Although the United States is a young country compared with the nations of Europe, we have the oldest standing government; that is, our government is unchanged since its birth. I may well be wrong about this. Apolitical by both temperament and conviction, political history is not my strong suit.

Nevertheless, I think that what is unique about the country is not its age, but its genesis: Founded not so much on the overthrow of English tyranny as on the establishment of an entirely new national identity based on the perception of liberty as the natural state of man, as ordained by God and God’s natural law. That is both the origin and the essence of America. Because that perception is based on belief in God, it has no relation to Rousseau’s “natural” jungle morality, a concept repugnant to Americans. Freedom as perceived by other countries has been the product of long political evolution rather than the very source of their identity. Had King George chosen to grant the colonies freedom, the United States would not exist today, except possibly as part of the Commonwealth. You can’t give freedom—to anybody. One country cannot free another; one race cannot free another. Thus, Lincoln’s Emancipation was a failure, despite the rivers of blood and destruction. As addicts and their counselors both know: You can’t free anybody–from anything or anyone. Moreover, anyone who attempts to bestow freedom usurps the divine option. We are born free. You can’t give someone what God has already given. As simple—and as simplistic—as it sounds, that is the core of American political conviction.

Since I’m not a political philosopher, I tend to look at political topics through a literary lens, and it seems to me, excluding the early American poets, that the American psyche is best understood through Emerson and Thoreau. “Self-Reliance” by Emerson is a map of the American mind. No departure from the principle articulated in that essay, which was once universally anthologized, is native to the American mind, a mind which, while it may understand, appreciate, and even admire other points of view, such as communism, socialism, monarchy, theocracy, it will always see those views as foreign. However admirable some of them may be, they are not American.

Self-reliance is not a dramatic or romantic cry for freedom, despite pop culture’s elevation of those aspirations to depictions of human glory. It isn’t a demand for something, but an acceptance of it. We accept responsibility for ourselves. Far from the romance of revolution, this attitude is mundane, certainly not thrilling. It’s as mundane as getting up in the morning to feed the chickens, or milk the cows, or go to work. And indeed, it’s very off-putting to those who demand, as an intrinsic right, that other people—government, society, community—should be responsible for them.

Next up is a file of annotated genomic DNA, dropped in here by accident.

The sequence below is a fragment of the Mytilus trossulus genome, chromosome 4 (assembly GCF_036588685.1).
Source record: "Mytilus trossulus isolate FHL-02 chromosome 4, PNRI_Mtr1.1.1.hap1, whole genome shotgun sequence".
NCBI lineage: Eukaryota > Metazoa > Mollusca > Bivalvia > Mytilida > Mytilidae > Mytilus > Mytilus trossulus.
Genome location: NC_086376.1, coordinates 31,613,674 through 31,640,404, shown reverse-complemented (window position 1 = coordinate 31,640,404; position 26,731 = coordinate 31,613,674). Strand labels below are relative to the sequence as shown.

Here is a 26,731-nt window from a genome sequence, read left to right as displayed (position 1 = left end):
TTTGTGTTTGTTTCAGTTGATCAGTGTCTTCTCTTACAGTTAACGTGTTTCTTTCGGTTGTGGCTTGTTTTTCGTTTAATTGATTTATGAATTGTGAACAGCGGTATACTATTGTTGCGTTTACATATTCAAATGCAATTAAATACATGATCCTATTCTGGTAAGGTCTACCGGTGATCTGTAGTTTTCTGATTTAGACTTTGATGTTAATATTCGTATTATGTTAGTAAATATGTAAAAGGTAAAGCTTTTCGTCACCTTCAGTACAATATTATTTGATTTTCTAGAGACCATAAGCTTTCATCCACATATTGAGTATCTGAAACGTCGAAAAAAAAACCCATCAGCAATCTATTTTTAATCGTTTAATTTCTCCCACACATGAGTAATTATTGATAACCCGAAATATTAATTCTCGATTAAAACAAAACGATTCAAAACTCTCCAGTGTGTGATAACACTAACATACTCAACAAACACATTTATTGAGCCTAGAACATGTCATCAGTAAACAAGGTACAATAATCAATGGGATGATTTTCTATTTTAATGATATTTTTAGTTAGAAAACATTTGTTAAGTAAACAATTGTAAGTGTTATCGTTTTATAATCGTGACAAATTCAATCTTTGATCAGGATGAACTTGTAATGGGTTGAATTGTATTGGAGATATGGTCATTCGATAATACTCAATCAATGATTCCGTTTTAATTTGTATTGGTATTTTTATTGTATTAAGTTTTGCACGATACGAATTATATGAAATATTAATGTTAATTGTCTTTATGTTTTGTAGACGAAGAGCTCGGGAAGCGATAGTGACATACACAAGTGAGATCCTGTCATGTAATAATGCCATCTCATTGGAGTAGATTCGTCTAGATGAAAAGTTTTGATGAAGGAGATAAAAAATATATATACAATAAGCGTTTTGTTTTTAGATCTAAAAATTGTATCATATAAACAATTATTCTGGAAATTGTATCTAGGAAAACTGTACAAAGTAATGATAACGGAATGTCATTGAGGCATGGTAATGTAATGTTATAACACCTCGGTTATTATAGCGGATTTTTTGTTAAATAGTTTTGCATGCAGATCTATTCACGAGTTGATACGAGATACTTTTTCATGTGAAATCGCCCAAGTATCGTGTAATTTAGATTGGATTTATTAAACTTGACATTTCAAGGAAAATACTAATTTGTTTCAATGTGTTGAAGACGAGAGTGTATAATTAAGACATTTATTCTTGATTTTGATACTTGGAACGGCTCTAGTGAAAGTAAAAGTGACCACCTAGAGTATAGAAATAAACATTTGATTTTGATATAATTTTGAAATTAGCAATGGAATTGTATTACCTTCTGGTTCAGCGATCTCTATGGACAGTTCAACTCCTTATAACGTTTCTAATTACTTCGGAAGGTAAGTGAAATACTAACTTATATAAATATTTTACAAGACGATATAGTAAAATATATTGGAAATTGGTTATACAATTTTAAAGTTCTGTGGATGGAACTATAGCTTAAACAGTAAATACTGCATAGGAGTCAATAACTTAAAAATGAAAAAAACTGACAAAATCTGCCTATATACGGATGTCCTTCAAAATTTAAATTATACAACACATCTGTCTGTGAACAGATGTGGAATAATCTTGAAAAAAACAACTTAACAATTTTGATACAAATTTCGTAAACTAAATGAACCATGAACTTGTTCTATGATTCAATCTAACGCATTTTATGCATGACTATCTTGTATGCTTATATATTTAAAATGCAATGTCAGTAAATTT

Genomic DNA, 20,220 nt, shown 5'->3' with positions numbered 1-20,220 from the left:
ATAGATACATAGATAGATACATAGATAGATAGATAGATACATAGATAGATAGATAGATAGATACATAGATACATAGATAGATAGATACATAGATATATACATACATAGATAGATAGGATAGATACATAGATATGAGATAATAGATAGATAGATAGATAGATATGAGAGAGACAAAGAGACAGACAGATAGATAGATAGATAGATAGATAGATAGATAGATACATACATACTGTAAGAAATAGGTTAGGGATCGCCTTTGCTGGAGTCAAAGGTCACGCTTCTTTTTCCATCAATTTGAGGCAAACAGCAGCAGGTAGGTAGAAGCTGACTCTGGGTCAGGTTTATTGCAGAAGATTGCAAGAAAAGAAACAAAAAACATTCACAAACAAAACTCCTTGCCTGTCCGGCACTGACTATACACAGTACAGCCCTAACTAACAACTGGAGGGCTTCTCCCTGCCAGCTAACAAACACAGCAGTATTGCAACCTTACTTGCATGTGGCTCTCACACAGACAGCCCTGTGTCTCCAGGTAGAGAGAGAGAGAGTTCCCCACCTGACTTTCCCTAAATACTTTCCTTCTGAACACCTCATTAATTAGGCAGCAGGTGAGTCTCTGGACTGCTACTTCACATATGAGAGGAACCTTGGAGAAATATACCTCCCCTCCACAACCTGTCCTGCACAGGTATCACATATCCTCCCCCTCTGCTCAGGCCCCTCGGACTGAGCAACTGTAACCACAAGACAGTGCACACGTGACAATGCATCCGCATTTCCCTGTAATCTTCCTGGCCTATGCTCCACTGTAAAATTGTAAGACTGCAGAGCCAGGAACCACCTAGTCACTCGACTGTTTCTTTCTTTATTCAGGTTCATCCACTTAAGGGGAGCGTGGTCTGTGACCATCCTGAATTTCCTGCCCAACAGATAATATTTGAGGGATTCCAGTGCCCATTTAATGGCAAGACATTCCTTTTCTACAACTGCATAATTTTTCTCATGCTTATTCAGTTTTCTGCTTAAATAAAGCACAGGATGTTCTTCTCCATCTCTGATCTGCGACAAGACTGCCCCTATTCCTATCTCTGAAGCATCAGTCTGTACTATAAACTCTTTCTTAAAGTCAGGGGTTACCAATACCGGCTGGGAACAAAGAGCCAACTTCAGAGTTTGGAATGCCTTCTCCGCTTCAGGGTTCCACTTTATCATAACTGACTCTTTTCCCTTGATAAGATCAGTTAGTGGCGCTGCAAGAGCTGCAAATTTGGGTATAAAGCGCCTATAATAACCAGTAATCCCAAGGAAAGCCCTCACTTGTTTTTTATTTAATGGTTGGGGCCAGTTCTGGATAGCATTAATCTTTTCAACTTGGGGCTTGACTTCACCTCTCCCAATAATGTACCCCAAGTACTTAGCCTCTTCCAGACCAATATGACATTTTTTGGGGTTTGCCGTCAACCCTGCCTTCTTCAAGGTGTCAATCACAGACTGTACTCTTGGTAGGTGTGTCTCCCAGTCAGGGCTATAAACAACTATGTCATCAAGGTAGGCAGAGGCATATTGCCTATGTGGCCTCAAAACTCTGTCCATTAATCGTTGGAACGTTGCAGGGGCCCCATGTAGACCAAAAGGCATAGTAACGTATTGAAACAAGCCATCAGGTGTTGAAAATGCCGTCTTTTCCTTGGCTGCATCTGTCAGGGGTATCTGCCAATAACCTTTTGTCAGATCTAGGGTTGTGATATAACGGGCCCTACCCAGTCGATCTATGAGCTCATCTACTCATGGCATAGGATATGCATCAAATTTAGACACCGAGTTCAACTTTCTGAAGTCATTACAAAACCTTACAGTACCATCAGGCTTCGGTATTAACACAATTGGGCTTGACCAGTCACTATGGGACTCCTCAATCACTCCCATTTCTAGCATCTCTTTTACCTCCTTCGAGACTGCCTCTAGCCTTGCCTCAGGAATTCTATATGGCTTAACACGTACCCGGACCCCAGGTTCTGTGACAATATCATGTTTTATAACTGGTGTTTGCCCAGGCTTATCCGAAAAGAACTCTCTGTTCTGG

When government encroaches on our freedom, we have the self-reliant option of Thoreau’s “Civil Disobedience,” exercised in modern times by Martin Luther King’s example of how we should respond to laws that encroach on our freedom. His life affirmed that acceptance of personal responsibility inherent in the American concept of freedom.

To be sure, the question of how much responsibility we have for our fellow human beings has always been debated. And that’s as it should be. There should be no greater communal concern. Our Judeo-Christian conscience has always held charity as paramount, but obligation is not charity. If charity is enforced, it becomes something else entirely. The encroachment of government on conscience is, by definition, an encroachment on our freedom, and, like any other tyrant, it usurps the divine option.

This is not Marlboro-man individualism, of which socialist Europeans, et al, so often accuse Americans; it is the same philosophy we’ve seen in modern times in Ghandi, Mandela, and King. It’s also the philosophy of their predecessors, Emerson and Thoreau. It regards divine authority and human dignity as the basis of all political philosophy.

Many years ago, I was acquainted with an African-American poet of some renown. She wrote a good deal of victim poetry. I told her that I grew up in a segregated South, but I never heard the ugly “n-word” until I went north as a young woman. If we had said that word, if we were rude to black people (or anyone else), if we repeated racist jokes, my grandmother would have given us a spanking. “How,” she asked, “did you regard black people as a child?” I answered, “I didn’t. I guess you could say I was indifferent.” She seemed to regard this answer as some kind of confession. “That’s the problem,” she pronounced. “Your indifference!” I thought about this for a good long while, and sincerely tried to feel some guilt for my indifferent childhood, but I couldn’t. I thought about my grandmother, who had her faults as we all do, but I couldn’t see her—or myself–as “racist.” Finally, I said, “I guess, if I’d thought about it, I would have believed that your freedom is your business, not mine.” I remembered her lately and finally understood that her idea of freedom and my own may not be reconcilable. And even now, I believe I have a right to be indifferent. I don’t think I could give up that right without giving up my freedom.